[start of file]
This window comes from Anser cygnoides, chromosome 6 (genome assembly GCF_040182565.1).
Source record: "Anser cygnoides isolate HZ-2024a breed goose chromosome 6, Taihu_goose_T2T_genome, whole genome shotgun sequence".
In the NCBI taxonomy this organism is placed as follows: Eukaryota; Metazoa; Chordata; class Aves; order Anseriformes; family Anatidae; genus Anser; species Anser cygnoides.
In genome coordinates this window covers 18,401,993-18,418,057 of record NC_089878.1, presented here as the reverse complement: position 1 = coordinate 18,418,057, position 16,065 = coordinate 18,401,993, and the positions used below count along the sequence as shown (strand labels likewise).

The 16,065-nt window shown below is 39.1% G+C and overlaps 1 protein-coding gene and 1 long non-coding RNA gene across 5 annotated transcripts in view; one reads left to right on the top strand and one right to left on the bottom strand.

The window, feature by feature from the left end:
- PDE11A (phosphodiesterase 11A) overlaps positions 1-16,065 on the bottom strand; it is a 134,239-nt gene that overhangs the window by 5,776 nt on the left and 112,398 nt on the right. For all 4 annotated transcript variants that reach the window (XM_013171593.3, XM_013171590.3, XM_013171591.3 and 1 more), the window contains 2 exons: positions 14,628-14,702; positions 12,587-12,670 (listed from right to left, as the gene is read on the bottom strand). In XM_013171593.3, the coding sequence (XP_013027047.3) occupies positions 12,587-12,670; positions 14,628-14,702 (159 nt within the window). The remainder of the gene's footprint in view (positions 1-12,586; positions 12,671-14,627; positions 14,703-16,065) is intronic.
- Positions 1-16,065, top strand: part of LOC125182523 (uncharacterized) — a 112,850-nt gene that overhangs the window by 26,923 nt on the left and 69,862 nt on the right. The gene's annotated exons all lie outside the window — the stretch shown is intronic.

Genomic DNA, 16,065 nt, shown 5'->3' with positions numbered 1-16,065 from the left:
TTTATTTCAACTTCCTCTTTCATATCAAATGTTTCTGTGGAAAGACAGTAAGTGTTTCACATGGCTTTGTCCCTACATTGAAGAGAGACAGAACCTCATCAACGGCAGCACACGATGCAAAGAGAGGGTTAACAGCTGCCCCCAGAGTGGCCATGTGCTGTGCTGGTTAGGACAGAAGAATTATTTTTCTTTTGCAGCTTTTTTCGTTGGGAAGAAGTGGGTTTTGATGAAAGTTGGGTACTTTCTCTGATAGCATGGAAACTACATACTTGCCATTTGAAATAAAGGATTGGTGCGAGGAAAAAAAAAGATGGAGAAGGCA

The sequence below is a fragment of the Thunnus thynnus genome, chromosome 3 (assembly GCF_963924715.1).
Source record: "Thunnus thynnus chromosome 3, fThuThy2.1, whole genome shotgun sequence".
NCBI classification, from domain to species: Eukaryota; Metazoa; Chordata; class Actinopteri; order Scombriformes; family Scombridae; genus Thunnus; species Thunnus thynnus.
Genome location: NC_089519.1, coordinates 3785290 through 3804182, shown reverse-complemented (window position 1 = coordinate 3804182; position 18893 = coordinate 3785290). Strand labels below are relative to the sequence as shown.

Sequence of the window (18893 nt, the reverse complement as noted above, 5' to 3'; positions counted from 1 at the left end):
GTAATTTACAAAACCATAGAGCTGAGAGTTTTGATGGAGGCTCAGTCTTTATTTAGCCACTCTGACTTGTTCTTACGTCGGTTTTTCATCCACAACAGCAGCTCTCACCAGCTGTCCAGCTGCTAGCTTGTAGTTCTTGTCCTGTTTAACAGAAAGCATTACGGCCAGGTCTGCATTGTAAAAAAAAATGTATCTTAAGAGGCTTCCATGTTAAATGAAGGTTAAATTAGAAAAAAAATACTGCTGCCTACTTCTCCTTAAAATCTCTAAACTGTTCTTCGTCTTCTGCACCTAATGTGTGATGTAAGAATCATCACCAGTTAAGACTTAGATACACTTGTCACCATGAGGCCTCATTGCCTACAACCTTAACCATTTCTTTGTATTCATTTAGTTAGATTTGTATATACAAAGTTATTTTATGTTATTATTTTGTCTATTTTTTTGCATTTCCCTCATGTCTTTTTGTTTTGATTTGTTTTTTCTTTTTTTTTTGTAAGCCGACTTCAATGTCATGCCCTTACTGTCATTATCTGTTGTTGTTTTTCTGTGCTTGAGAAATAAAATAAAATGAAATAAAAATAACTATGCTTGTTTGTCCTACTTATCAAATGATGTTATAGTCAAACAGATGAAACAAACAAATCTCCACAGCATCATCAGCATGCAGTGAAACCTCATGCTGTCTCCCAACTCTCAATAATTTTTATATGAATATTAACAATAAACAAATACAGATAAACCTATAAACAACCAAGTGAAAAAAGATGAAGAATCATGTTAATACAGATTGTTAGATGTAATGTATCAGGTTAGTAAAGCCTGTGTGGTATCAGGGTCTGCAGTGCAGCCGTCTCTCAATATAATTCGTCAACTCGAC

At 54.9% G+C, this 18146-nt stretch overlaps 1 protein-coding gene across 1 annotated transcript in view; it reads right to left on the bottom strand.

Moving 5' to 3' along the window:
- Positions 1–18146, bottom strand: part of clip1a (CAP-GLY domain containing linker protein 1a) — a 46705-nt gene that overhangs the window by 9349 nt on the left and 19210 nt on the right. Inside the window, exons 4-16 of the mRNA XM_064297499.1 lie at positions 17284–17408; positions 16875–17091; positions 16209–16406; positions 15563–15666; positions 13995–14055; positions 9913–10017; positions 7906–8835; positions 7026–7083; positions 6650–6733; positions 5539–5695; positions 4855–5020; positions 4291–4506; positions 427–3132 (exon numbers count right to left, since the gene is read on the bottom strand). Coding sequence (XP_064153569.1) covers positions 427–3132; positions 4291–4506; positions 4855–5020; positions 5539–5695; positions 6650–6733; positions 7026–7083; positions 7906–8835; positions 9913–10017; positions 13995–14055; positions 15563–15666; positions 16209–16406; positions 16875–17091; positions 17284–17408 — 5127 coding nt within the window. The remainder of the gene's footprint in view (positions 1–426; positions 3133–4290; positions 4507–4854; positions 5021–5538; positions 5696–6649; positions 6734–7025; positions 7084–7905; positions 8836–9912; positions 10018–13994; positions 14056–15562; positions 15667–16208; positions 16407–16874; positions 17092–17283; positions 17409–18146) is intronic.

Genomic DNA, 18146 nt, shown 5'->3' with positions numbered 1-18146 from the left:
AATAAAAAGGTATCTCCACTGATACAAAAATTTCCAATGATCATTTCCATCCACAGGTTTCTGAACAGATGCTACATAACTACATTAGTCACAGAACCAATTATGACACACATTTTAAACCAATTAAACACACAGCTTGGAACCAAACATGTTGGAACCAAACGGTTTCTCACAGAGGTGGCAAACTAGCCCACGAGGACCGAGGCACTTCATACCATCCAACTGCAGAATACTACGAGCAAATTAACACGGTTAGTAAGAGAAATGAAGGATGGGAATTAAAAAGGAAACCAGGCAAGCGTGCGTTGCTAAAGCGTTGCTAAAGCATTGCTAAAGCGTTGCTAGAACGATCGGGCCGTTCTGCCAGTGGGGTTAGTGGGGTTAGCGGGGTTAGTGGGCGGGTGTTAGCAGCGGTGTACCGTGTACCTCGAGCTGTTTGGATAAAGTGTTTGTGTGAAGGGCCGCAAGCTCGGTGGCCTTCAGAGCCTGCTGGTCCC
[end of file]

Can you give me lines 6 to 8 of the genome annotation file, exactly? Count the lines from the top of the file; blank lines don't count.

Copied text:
The window, feature by feature from the left end:
- PDE11A (phosphodiesterase 11A) overlaps positions 1-16,065 on the bottom strand; it is a 134,239-nt gene that overhangs the window by 5,776 nt on the left and 112,398 nt on the right. For all 4 annotated transcript variants that reach the window (XM_013171593.3, XM_013171590.3, XM_013171591.3 and 1 more), the window contains 2 exons: positions 14,628-14,702; positions 12,587-12,670 (listed from right to left, as the gene is read on the bottom strand). In XM_013171593.3, the coding sequence (XP_013027047.3) occupies positions 12,587-12,670; positions 14,628-14,702 (159 nt within the window). The remainder of the gene's footprint in view (positions 1-12,586; positions 12,671-14,627; positions 14,703-16,065) is intronic.
- Positions 1-16,065, top strand: part of LOC125182523 (uncharacterized) — a 112,850-nt gene that overhangs the window by 26,923 nt on the left and 69,862 nt on the right. The gene's annotated exons all lie outside the window — the stretch shown is intronic.